In response to the ever increasing level of assaults being targeted at emergency response workers new law entitled The Assault on Emergency Workers (Offences) Act 2018 (‘the Act’) will come into force in November 2018.
Sukhdip Randhawa of Kangs Solicitors outlines the general position.
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The current position:
The nature of assaults most regularly reported include spitting at and kicking those conducting their duties and which normally are charged as either common assault or assaulting a police constable in the execution of his duty which would only result in a maximum sentence of up to six months imprisonment.
The changes under the Act:
1) The Act creates a new category of common assault, assaulting an emergency worker in the execution of their function and which covers the following individuals:
- a constable
- a person (other than a constable) who has the power of a constable or is otherwise employed for a police purpose, or is engaged to provide services for police purposes
- National Crime Agency officer
- Prison Officer
- a person (other than a police officer) employed or engaged to carry out functions in a custodial institution of a corresponding kind to those carried out to those by a Police Officer
- Prison Custody Officer, so far as relating to the exercise of escort function
- a Custody Officer, so far as relating to the exercise of escort function
- a person employed for the purposes of providing or engaging to provide fire services, or fire and rescue services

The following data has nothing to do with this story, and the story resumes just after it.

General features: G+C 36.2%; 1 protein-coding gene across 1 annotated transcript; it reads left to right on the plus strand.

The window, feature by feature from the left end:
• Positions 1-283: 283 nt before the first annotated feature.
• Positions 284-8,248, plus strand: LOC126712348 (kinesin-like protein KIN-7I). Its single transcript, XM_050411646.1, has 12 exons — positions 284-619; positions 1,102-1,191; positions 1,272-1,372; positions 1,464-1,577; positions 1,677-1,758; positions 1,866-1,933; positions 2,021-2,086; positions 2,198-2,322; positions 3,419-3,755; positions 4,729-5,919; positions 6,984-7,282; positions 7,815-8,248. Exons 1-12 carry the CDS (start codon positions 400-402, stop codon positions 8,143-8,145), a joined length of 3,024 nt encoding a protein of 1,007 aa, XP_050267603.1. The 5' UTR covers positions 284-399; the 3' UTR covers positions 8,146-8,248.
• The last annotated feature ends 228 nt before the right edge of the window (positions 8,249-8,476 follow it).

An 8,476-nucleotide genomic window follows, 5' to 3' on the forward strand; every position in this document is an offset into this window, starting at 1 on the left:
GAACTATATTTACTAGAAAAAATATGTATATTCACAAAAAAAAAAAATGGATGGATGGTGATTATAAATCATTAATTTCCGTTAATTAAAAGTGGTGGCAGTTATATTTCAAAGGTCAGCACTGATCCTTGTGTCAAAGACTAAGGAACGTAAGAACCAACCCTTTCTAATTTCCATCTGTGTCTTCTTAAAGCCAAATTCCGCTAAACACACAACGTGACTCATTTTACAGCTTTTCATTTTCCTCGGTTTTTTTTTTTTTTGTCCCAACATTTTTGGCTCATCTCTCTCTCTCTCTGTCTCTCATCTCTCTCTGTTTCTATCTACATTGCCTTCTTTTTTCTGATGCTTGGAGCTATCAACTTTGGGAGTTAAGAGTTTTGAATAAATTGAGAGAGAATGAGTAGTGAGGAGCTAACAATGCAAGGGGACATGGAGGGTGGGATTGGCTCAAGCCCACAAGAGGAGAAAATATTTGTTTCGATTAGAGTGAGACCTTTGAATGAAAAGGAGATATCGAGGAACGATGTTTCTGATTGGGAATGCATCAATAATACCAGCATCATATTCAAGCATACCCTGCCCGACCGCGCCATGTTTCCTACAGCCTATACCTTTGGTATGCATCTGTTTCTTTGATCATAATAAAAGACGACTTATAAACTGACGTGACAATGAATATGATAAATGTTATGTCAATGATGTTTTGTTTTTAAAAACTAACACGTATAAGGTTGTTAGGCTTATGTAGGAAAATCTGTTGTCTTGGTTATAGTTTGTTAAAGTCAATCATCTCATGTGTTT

- a person employed for the purposes of providing or engaging to provide search services or rescue services (or both)
- a person employed for the purposes of providing or engaging to provide
- NHS health services, or
- Services in the support of the provisions of NHS health services, and those general activities in doing so involve face to face interaction with individuals receiving the services, or with members of the public
Under the Act the maximum prison sentence is now doubled to a term of imprisonment not exceeding twelve months, and or a fine or both.
2) The Act also creates a statutory aggravating factor, which increases the seriousness of other offences against an emergency worker, such as actual bodily harm, involving:
- threats to kill
- wounding with intent to cause grievous bodily harm
- malicious wounding
- administering poison
- causing bodily injury by gun powder
- using explosive substances with intent to cause grievous bodily harm
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